Diane Marinconz, 81, holding her wedding picture, a day she may not be able to recall.

Lillian Marinconz, 82, holding her wedding picture, a day she may not be able to recall.

Lillian and Leo Marinconz have been married for 58 years. They have four children and six grandchildren. But after a lifetime of loving each other, the 82-year-old Lillian sometimes doesn’t know who her husband is.

Lillian Marinconz suffers from dementia. She is one of 5 million Americans who live with a form of Alzheimer’s disease, which is the sixth leading cause of death in the United States according to the Alzheimer’s Association.

But the disease does not affect just its victims; it also changes the lives of their families.

After decades of having the support of his wife, Leo Marinconz, 83, now spends his days taking care of her with the support of his children who live nearby and a part-time health aide.

“We been together a long time,” said Leo Marinconz teary-eyed. “And when you get to this point, you miss her.”

That loss has served as a cause for the Marinconzs and their friends to participate in the annual “Queens Walk to End Alzheimer’s” on Sunday, Sept. 29. Their team, “Lil’s kids,” came in second place for fundraising $4,545 in support of the New York Chapter of the Alzheimer’s Association. The organization will use it to provide free programs and support services to others with the illness and caretakers affected by the disease.

The elderly population (60 years and older) living in New York City is about 1.4 million people; representing 17.2 percent of the total city’s population. Queens and Brooklyn are the boroughs with the largest number of residents 60 and over, each accounting for about 30 percent, according to the New York Department of Aging.

While sitting in a green chair in a living room wearing denim jeans and a T-shirt, Leo Marinconz said his wife was diagnosed in May 2005 after she accidently fell down a flight of stairs and hit her head on the floor.

He said she suffered a concussion that required her to be hospitalized for 12 days and a neurologist explained that the fall also might have expedited the progress of the dementia.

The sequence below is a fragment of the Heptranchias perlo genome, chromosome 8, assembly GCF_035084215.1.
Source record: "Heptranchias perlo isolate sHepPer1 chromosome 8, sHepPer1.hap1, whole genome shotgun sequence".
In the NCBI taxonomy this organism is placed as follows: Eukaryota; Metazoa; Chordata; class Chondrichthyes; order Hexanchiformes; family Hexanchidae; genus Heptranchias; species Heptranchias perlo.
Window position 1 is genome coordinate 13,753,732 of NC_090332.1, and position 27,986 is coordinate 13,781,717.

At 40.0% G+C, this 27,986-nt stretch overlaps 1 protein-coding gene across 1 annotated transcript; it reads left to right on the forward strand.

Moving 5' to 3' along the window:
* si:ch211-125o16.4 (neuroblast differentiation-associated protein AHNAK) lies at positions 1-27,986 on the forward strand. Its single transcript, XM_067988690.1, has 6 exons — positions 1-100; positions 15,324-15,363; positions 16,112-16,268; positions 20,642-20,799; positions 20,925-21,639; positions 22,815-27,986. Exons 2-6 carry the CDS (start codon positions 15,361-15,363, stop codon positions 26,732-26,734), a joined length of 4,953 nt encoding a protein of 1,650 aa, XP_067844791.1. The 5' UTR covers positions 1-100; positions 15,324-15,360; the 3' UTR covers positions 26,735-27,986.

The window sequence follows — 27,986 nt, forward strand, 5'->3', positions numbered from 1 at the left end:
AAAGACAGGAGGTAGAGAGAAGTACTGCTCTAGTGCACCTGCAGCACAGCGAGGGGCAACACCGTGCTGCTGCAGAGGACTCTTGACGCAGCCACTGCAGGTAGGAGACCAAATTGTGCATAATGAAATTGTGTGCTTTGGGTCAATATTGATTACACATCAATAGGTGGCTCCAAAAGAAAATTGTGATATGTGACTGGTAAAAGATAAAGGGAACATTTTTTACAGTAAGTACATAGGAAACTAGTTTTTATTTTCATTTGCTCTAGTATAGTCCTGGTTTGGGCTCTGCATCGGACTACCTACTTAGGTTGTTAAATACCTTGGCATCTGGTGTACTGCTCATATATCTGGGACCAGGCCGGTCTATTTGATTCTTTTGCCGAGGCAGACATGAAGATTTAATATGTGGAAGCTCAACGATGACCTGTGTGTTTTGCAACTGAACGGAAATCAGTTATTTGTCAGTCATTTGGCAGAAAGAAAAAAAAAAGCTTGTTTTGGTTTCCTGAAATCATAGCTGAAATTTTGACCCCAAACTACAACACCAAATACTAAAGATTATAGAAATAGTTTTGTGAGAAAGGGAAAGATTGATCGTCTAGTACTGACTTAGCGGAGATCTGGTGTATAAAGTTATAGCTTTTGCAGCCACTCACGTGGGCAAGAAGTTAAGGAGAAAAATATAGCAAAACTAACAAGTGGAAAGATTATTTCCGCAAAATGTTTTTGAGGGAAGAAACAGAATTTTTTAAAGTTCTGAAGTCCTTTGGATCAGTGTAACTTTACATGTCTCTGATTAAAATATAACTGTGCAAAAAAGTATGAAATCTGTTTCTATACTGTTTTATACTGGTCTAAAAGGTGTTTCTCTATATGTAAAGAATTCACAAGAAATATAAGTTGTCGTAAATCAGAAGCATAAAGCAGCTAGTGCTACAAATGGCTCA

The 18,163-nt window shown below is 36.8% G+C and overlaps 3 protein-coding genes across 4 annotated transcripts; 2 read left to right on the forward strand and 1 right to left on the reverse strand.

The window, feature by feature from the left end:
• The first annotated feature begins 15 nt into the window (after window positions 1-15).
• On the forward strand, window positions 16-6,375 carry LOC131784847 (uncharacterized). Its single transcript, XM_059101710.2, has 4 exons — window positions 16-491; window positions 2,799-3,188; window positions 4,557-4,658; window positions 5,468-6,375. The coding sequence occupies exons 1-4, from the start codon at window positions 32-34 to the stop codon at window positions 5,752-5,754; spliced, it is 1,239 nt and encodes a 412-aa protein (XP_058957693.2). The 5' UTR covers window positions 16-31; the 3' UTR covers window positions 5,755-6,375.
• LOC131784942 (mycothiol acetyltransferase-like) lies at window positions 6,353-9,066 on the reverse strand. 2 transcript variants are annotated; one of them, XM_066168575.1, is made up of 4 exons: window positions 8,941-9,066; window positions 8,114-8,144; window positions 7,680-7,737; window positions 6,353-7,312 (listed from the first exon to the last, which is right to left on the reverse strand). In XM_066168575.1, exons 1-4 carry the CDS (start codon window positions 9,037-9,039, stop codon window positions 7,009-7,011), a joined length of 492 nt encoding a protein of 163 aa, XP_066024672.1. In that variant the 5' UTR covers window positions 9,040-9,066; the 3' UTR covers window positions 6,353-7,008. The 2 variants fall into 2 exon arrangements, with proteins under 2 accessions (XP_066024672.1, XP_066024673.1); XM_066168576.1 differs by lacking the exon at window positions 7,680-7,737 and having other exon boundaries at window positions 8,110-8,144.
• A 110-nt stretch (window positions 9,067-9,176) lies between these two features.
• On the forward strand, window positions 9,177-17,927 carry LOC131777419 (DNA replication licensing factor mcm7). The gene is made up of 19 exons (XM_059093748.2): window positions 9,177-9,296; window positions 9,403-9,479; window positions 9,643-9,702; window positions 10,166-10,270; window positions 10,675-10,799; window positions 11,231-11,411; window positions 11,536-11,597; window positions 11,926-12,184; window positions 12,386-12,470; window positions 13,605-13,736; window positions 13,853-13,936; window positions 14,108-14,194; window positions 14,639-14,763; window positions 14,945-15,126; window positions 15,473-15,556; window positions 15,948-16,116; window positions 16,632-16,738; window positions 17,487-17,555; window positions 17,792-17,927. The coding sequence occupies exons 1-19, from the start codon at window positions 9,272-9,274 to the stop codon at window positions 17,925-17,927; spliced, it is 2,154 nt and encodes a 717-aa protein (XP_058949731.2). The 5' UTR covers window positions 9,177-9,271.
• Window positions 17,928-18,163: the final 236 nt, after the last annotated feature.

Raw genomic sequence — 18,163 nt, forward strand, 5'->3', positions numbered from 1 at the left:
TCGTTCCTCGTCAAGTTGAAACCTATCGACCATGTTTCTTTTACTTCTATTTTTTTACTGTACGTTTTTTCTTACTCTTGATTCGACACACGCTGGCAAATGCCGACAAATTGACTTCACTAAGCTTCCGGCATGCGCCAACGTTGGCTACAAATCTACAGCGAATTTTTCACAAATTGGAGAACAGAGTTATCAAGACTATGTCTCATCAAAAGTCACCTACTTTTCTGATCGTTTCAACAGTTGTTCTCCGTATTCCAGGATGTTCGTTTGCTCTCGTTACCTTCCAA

Leo Marinconz recalled how often he is tempted to talk with her about something they’ve experiences together, but the disease no longer allows him to bring up the subject.

“We were in Rome for 33 days,” said Leo Marinconz. “You can’t say ‘Lil remember when we were there?’ That’s when it hurts; when you see something and you can’t reminisce.”

Now, he wakes up everyday at 6:30 a.m. to shower and make coffee for himself. Shortly after, he wakes up his wife. He said she is sometimes so confused that she will ask, “Hey! Who’s that in my bed?” as he helps her get up.

Their morning routine includes his changing the pull up adult diapers she wears and helping her clean her dentures. Then he’ll fry some eggs for her breakfast every morning.

Around 9 a.m., a health aid comes to tend to Lillian for a few hours, allowing Leo Marinconz some time to himself. Often, he uses this time to pay bills, catch up on Italian news, or work in his garden.

“That’s a big outlet for me,” he said. “Planting things.”

After the aid leaves at 3 p.m., the Marinconz’s daughter, Diane, often passes by to wash up her mother while her dad prepares dinner. Diane leaves shortly after they eat and the couple watches a bit of TV before going to bed.

Lillian Marinconz is still able to eat on her own and she can walk around the house in search of Leo. However, the family worries that when she stops performing the normal tasks that an individual can do, it will be a possible indication that the disease is progressing.

“I’m still happy that it’s a slow thing and she’s still available to remember a few things,” said Leo Marinconz with a slight smile. “Because I know that someday it’s going to come when she’s not going to know Leo. She’s going to say ‘who are you?